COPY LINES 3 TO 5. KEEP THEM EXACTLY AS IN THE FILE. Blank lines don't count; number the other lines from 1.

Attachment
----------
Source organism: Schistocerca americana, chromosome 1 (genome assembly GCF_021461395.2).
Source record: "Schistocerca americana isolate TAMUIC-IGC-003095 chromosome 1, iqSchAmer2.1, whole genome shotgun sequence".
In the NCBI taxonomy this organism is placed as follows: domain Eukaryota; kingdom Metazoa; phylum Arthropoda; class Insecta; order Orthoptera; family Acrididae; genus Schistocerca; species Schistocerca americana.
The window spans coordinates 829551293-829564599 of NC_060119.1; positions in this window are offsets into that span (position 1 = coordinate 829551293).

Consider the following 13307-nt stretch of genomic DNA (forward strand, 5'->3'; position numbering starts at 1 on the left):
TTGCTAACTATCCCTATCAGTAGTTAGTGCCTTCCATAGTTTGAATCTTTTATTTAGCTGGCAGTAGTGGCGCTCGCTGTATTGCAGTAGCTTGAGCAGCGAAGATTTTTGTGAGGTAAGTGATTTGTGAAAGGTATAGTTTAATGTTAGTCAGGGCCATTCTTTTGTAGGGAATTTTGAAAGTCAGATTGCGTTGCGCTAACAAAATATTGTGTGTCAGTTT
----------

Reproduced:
In the NCBI taxonomy this organism is placed as follows: domain Eukaryota; kingdom Metazoa; phylum Arthropoda; class Insecta; order Orthoptera; family Acrididae; genus Schistocerca; species Schistocerca americana.
The window spans coordinates 829551293-829564599 of NC_060119.1; positions in this window are offsets into that span (position 1 = coordinate 829551293).

Consider the following 13307-nt stretch of genomic DNA (forward strand, 5'->3'; position numbering starts at 1 on the left):